One of the emerging trends that the PayCargo team is monitoring is the evolution and adoption of unit load device (ULD) tracking technologies.
Tracking has now entered a new and improved phase, with major carriers like Delta Cargo and Cathay Pacific and outsourced ULD management companies like ACL Airshop, Jettainer and Unilode, using Bluetooth-enabled ULD tracking technology in their fleet of containers and pallets.
The technology enables Bluetooth equipped ULDs to be connected to the Wi-Fi network on aircraft, through a connection between container tag and smartphone functions across flight decks.
The benefits include collection of a large amount of data, while the technology also has the ability to analyse ULD movements.
Bluetooth tags can also be linked to an air waybill and to the serial numbers of both the pallet and ULD container, giving a far more advanced service to shippers, who will know where and in what condition their shipments are in.
Data transmitted throughout the flight also includes – besides geolocation – information on temperature, humidity and light in the aircraft.
The end-to-end tracking of ULDs also opens up new avenues in transportation safety by allowing live in-flight temperature monitoring and automated load sequencing control before take-off.
Bluetooth ULD tracking technology is something that will be the norm in future as it gives supply chain stakeholders, far greater end-to-end transparency for every shipment that is moved, something which is craved by shippers globally.
There is also an even more mind-boggling and newer track and trace technology in the pipeline that could one day be used in the supply chain.
Diamond dust might one day be used within the supply chain for asset tracking, and is an exciting development.
The technology could one day be used to identify objects and provide the answer to a long-time need of the supply chain to find a way to attach a physical anchor or uncopiable tag to items.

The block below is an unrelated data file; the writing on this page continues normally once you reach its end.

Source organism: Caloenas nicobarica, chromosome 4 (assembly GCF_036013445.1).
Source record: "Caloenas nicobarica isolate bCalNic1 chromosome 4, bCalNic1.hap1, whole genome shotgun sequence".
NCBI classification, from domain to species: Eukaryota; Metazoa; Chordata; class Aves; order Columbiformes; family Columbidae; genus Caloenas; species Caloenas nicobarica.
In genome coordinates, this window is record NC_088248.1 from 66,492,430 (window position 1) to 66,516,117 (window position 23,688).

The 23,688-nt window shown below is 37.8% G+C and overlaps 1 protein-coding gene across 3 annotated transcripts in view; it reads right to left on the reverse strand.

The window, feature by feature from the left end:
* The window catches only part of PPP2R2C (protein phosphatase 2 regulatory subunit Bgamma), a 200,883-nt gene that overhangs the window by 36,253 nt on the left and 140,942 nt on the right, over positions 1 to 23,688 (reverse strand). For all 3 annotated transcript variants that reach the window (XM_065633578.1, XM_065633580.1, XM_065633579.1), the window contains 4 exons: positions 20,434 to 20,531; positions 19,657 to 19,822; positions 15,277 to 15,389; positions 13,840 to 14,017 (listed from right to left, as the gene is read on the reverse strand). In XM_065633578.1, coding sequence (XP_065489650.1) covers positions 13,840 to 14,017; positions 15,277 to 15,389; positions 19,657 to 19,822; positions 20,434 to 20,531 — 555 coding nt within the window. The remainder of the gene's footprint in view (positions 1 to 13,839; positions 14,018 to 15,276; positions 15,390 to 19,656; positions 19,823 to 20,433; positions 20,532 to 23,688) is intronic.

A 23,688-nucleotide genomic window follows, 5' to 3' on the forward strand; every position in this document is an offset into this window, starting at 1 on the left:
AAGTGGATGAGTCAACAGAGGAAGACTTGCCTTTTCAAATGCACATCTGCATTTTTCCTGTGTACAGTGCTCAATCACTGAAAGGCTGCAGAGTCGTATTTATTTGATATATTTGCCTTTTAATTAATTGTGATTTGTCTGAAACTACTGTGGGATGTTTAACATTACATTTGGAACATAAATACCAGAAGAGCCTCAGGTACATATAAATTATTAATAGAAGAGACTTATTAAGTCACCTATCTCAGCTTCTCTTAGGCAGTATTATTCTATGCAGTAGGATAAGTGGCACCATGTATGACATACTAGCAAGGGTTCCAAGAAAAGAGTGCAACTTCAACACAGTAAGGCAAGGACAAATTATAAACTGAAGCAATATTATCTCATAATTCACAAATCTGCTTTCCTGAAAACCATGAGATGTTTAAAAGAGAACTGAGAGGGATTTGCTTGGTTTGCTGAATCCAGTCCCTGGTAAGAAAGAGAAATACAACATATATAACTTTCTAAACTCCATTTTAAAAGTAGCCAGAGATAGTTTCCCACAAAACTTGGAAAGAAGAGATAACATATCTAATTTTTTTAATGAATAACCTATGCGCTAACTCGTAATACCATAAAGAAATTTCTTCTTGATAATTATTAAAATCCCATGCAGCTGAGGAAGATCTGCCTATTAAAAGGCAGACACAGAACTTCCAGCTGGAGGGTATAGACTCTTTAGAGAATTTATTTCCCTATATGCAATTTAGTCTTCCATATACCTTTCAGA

US company Dust Identity is manufacturing extremely tiny diamonds and creating a coating material to dust objects from low-cost diamond industrial waste.
Objects such as a circuit board are coated with a layer of diamond dust at some point during the manufacturing process and the diamonds are captured in a polymer.
The purpose is to provide a trusted identity for an object using a physical anchor – the diamond dust.
The idea and how this can be applied to the supply chain, is that it proves an object is valid and hasn’t been tampered with, as when a part makes its way to the buyer, they can run it under a scanner and make sure it matches. If the dust pattern has been disturbed, there is a good chance that the piece was tampered with.
This technology could help bridge the trust gap between manufacturers and suppliers and a diamond particle tag could be a better solution than current technologies for product authentication and supply chain security.
Airbus and Lockheed Martin are strategic investors in research into the technology, which shows how stakeholders view the potential value that diamond dust could have in the supply chain.
Last year, Dust Identity partnered with SAP to provide a blockchain interface for physical objects, where they stored the Dust Identity identifier on the blockchain. It provides a physical anchor for blockchain supply chain solutions that is currently lacking.
The question is, will diamond dust be used along with Bluetooth tracking in the future to ensure greater transparency and supply chain integrity?